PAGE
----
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Have you been enjoying all of that restful sleep you’ve been getting since you established a digital policy program for your organization? Well, get ready for a new nightmarish reality: All of your security protocols are absolutely worthless as soon as you give a vendor access to your internal systems or choose to move your data and processes into someone else’s systems.

Oh, you did your due diligence and thoroughly vetted them? But what about their vendors? And their vendors’ vendors? Because any weakness on the part of vendors becomes your weakness, too.

Just ask Target. The fact that its infamous breach of 2013 was traced back to credentials stolen from an HVAC vendor did little to shield it from the ramifications. (There are also questions, of course, about why an HVAC vendor would have access to critical customer databases, but you already addressed cordoning off sensitive information in your own digital policies ... right?)

The Target breach was far from an isolated incident. One recent survey found almost half of the responding organizations said they had experienced a “significant, business-altering” breach that could be traced back to a third-party vendor.

Limogés Jewelry, for example, stored sensitive information in a publicly accessible Amazon S3 cloud bucket. That oversight exposed names, addresses, email addresses, passwords, and payment information for over 1.3 million Walmart customers. The exposed records went back as far as 2000, and Walmart wasn’t the only company affected. Limogés Jewelry’s records also exposed data for other retailers, including Amazon, Overstock, Sears, Kmart, Target and more.

The lesson learned here is you can’t assume you’re safe just because you go with a big-name vendor. Whether you’re dealing with a small startup or a firm considered to be among the best in the world, you’re still responsible for vetting every vendor in your ecosystem.

How to Safely Manage Your Vendor Ecosystem

It can be tough to enforce compliance with your digital policies on vendors so far down the chain you don’t even know they exist. But, since you and thousands of other organizations will still be in the hot seat if they mess up, it’s becoming an increasingly important topic of discussion. And the consensus so far is that the best way to work with vendors who are several steps removed is by conducting due diligence on the front end and then using your vendor contracts to cover any issues that remain.

Related Article: Losing Sleep Over Your Lack of a Digital Policy? You Should Be

Expand Your Digital Policies to Include Due Diligence for Vendors and Third Parties

If you consider the digital revolution to be the equivalent of the “big bang,” we’re now at the rapidly expanding universe stage. That means your digital policies have to expand, too, so performing due diligence when vetting your vendors means vetting their vendors, too. That can include anybody from the vendor who handles their payroll to downstream payment processors like PayPal, Stripe, etc.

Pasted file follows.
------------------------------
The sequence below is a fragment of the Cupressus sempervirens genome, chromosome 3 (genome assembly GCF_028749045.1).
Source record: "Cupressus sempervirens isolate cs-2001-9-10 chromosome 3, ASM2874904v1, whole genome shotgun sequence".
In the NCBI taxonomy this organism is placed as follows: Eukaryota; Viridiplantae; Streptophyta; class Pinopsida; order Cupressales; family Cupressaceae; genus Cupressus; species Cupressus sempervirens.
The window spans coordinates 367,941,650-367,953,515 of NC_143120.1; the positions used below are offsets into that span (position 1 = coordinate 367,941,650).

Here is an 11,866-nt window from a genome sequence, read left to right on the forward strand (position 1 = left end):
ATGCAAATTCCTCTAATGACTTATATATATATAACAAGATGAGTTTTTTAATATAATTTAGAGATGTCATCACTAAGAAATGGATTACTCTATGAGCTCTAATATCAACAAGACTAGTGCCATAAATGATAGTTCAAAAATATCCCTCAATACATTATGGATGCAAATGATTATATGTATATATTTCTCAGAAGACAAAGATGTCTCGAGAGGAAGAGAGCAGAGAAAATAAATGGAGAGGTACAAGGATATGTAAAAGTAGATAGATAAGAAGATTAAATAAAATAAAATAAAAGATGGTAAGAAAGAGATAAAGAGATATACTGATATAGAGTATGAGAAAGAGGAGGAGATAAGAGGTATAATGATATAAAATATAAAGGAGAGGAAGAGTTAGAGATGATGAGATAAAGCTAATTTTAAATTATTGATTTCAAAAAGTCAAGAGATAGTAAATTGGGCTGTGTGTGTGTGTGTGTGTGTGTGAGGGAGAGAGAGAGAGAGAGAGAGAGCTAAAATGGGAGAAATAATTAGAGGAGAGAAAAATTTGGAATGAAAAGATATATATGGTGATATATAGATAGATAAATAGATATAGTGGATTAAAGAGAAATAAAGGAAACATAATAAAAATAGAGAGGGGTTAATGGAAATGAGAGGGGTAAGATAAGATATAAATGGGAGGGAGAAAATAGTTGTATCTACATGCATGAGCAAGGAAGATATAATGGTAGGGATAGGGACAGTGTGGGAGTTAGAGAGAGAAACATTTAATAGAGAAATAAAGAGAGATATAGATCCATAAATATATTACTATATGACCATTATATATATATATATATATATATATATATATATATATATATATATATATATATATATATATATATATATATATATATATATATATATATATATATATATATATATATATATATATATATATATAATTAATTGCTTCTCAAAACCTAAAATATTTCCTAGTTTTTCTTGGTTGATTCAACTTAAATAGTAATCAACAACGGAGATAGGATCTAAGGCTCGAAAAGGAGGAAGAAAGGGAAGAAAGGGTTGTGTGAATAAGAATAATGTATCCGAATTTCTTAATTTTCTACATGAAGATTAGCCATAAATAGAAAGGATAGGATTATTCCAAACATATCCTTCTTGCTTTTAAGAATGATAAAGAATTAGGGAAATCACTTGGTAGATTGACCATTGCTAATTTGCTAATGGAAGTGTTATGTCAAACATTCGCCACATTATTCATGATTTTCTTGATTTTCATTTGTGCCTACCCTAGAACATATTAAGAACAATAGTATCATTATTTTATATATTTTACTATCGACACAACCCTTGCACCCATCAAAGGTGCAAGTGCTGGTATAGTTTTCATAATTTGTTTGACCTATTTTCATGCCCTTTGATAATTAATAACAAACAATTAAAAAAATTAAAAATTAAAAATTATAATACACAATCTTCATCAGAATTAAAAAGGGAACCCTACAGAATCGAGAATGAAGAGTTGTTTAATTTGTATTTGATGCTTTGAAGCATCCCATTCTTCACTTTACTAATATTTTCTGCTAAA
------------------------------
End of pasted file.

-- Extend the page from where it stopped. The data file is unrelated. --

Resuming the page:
I mention “digital policies” because you can’t address external party risk management as a one-off, with each functional area doing it their own way or even starting from scratch each time. Developing digital policies around vetting the entire ecosystem of prospective vendors ensures that it’s done the same way every time, that no area of potential risk is overlooked, that no rejected vendor can complain of unfair treatment, and, finally, that you have documented proof of your processes in case the unthinkable happens.

What Should Vendor Due Diligence Processes Include?

Hopefully, your organization’s digital policies already lay out the steps your own employees are required to follow when vetting vendors. In enterprise-level organizations, it’s not unusual for employees to have to initiate a vendor certification process before they can begin work with a new vendor. That certification process can include multiple rounds of vetting, depending on how much access the potential vendor would have to sensitive data.

In smaller organizations, functional areas may be responsible for conducting their own due diligence. Nonetheless, there should be an established process and workflow, with thorough documentation each step of the way.

Some of this work can be done in-house, through your own research. Other information must come from the prospective vendor. Either way, it should include getting answers to all of these questions — not just about your prospective vendor, but about everyone they do business with:

  • What is the prospective vendor’s reputation? Are they who they represent themselves to be? Are they financially stable? Do they have the resources to withstand natural disasters, civil unrest or data breaches? Have they been fined by regulatory agencies? If so, what were the violations, and have they been corrected?
  • Do they have digital policies in place, especially policies that address privacy and data security? A third-party vendor who hasn’t even begun addressing these issues represents a considerable risk to your organization.
  • Do they have penetration testing conducted by a qualified provider? If so, when was the last one, and what were the results? What changes did they make after the test? (A third-party vendor who is unable or unwilling to discuss test results should raise a big red flag.)
  • How often do they conduct access reviews, and how quickly do they remove people who should no longer have access? This is an important part of the principle of least privilege: making sure everyone has access only to data that is essential to doing their jobs, and removing that access once it’s no longer needed. Leaving active credentials in the hands of anyone who doesn’t need it is a very unnecessary risk.
  • How do they secure their data, both at-rest and during transmission? Is it stored behind robust firewalls? Is it encrypted at all stages?